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Diary of a travel writer

MONDAY: Asturias is a part of Spain NOBODY goes to. More Irish people go to Santa Ponsa in a week than go to Asturias in a year. It has tourists of course, lots of them, but 92pc of them are Spaniards, understandably slow to tell the rest of the world about their country's hidden treasure, tucked away in the north west, like Galicia next door but with real mountains.

The journey starts well, a lunch stop at ancient converted convent Hotel Don Paco, swarthy hams and Beronia wine topped off with a blast of Aguardiente de Orujo that would put hairs on a bear's chest (Asturias is one of the last refuges for bears on the continent).

The night stop is in Casa Chema where dinner consists of what may have been the most delicious monkfish I have ever tasted.

TUESDAY: Lorena Diaz shows us round the Talasatoerapia centre in Gijon, offering dark relaxation pools, hot and cold running treatments, and basins of hungry garra rufa fish to nibble dead flesh from your toes.

At lunch in Sidrearia Teirra Astur restaurant in Gijon we sample 35 of the 40 different types of cheeses found in Asturias. The signature cheese, Cabrales, is matured in a natural cave for three months. Two bites and you KNOW it is worth the trouble.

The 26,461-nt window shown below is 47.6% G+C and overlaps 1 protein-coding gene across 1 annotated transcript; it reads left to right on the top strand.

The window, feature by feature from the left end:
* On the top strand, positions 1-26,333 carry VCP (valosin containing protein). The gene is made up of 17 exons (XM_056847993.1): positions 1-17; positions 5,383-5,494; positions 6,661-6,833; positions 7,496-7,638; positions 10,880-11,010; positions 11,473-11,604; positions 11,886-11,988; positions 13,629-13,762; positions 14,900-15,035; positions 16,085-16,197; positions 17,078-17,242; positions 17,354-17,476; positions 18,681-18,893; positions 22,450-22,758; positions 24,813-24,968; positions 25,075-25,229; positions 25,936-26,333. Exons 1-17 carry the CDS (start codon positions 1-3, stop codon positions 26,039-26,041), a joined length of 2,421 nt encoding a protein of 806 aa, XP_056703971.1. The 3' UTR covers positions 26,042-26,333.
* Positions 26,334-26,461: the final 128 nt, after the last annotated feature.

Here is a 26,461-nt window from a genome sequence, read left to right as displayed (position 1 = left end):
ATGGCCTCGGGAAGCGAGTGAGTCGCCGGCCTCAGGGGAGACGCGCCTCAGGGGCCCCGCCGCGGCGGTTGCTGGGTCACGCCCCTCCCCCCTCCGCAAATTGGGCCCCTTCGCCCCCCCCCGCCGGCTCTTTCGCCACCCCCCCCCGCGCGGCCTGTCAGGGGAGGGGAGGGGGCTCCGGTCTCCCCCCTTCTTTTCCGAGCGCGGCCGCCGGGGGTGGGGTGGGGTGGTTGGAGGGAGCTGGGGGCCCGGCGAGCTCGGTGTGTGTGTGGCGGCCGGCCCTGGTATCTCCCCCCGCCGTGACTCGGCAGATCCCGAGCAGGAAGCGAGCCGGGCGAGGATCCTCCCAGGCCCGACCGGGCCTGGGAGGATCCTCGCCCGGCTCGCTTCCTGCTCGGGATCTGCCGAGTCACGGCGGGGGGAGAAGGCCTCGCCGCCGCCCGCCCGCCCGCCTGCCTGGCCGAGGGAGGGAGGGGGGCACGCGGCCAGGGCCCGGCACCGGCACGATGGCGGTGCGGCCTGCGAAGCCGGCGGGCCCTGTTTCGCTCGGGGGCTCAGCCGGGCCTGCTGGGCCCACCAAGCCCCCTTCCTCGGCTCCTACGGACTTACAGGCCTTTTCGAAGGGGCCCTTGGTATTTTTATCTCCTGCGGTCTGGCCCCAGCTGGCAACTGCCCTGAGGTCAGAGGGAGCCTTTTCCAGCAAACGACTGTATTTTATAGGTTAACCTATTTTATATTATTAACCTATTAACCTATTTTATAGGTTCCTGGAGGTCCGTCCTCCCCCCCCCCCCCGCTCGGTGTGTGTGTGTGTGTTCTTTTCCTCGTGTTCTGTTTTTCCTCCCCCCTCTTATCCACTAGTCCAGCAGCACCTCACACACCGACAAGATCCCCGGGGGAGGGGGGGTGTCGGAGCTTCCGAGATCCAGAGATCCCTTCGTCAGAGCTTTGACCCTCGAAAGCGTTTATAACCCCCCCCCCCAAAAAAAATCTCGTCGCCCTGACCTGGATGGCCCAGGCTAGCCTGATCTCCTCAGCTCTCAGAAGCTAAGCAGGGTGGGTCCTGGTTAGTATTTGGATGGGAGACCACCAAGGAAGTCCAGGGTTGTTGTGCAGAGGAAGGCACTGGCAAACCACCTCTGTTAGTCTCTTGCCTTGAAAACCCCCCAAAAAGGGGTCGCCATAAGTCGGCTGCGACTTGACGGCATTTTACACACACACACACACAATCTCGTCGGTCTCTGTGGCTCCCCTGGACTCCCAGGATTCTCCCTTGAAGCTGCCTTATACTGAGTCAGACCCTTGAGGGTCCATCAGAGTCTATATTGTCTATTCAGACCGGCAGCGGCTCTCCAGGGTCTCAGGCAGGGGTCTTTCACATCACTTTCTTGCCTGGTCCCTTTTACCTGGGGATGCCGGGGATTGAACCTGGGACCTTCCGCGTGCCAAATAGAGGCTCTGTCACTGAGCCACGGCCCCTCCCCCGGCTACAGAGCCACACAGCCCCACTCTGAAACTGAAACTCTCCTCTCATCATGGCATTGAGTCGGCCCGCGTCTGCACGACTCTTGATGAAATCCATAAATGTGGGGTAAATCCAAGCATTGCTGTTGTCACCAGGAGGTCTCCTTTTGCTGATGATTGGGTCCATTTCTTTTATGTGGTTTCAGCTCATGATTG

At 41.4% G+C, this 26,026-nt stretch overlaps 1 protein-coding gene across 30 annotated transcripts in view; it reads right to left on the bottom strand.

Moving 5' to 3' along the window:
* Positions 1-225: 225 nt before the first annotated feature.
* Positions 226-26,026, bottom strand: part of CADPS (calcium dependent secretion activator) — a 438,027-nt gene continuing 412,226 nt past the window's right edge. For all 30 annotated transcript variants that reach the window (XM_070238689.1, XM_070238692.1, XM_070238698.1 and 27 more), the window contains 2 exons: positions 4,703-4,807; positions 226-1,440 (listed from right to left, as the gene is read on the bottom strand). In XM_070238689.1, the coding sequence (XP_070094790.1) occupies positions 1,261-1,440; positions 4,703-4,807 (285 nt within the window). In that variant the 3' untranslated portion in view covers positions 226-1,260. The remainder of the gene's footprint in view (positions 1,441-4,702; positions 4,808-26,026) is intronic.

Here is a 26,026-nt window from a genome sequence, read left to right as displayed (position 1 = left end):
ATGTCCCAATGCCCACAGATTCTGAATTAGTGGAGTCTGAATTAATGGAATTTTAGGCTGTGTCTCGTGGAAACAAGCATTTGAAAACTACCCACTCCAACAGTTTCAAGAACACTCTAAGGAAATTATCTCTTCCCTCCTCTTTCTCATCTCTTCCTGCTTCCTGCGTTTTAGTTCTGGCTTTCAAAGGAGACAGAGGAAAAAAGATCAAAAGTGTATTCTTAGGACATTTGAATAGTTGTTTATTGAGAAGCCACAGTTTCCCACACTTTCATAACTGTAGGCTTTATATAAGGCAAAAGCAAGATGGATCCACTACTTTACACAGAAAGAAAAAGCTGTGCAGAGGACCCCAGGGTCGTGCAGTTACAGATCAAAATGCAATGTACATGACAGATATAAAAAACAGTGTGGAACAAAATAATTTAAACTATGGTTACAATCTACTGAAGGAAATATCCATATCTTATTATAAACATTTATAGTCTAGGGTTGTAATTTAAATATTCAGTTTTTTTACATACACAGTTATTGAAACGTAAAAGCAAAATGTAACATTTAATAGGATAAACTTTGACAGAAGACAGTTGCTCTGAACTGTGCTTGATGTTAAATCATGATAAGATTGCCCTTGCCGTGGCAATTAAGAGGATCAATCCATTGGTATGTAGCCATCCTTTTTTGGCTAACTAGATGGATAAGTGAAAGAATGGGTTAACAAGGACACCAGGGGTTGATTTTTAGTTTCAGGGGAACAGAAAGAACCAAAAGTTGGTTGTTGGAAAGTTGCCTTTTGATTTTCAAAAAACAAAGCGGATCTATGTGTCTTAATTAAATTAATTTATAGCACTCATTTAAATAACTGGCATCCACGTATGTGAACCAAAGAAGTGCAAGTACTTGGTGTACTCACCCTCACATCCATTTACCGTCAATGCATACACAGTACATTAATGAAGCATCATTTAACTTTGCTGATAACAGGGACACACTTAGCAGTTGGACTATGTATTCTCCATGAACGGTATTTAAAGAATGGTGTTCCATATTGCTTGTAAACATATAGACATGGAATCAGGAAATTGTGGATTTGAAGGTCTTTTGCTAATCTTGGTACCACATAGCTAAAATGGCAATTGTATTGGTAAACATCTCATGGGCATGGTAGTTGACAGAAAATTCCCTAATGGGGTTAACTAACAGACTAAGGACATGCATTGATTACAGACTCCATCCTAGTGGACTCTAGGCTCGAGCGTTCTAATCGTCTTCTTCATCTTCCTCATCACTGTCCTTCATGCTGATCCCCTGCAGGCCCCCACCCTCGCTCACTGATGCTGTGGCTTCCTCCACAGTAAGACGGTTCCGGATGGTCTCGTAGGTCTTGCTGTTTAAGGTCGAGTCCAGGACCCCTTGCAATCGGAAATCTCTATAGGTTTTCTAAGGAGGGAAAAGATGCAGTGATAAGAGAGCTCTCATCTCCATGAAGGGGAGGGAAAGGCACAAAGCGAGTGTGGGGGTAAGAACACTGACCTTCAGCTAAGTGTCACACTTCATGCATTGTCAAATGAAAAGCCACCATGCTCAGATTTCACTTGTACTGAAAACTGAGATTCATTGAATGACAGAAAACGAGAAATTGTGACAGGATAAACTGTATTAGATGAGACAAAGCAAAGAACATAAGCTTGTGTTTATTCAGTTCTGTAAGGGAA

WEDNESDAY: Las Caldas Villa Termal, eight kilometres from Oviedo, is an epic five star with huge rooms, stunning plaster work and gilded mirrors. Evening ends with a massage, as these things do.

Asturias is as far from the laminated menus flaunting €6.99 egg and chips meals as you could dream. Asturias offers the same great wine, frothy local cider, astonishing hams, angula (baby eels plucked from where the river meets the ocean), eccentric spicy sausages and cheese, all at two thirds of the prices you pay a couple of hours down the motorway.

THURSDAY: A round of drinks at the little bar down the road costs €6, Bar Jardin Las Caldas. The five star is okay but if you want atmosphere, a generous vino tinto and a snack and a chat about local soccer star Juan Mata or Kevin Moran's days at Sporting Gijon head 50 metres down the road to the corner ristorante.

FRIDAY: Asturias turned up at this year's Festival Interceltique as the seventh Celtic nation (Galicia as the eighth). They have their own pipes, and judging by the museum in Teverga, Manuel Fernandez Delgado is their version of Willie Clancy and Diamantina Rodríguez is their Mary O'Hara.

We are indoors today because the rain in Spain falls mainly on the mountains, apparently, rather than the plain. Our cycle trip along a disused colliery railway is cancelled, although Mirte Saskia, a Dutch travel consultant, cycles through a protected bear area.

SATURDAY: Flight FR1262 from Oviedo/Asturias airport to Madrid departs on time and I have an exit row again without paying the extra charge.

We have four hours in Madrid before the next flight. I love using the Metro into the city centre from Barajas Airport. But beware €4.95 per bag charge for left luggage.

SUNDAY: It is as sunny in Ireland as Asturias, but I miss my cheese, wine and Aguardiente de Orujo.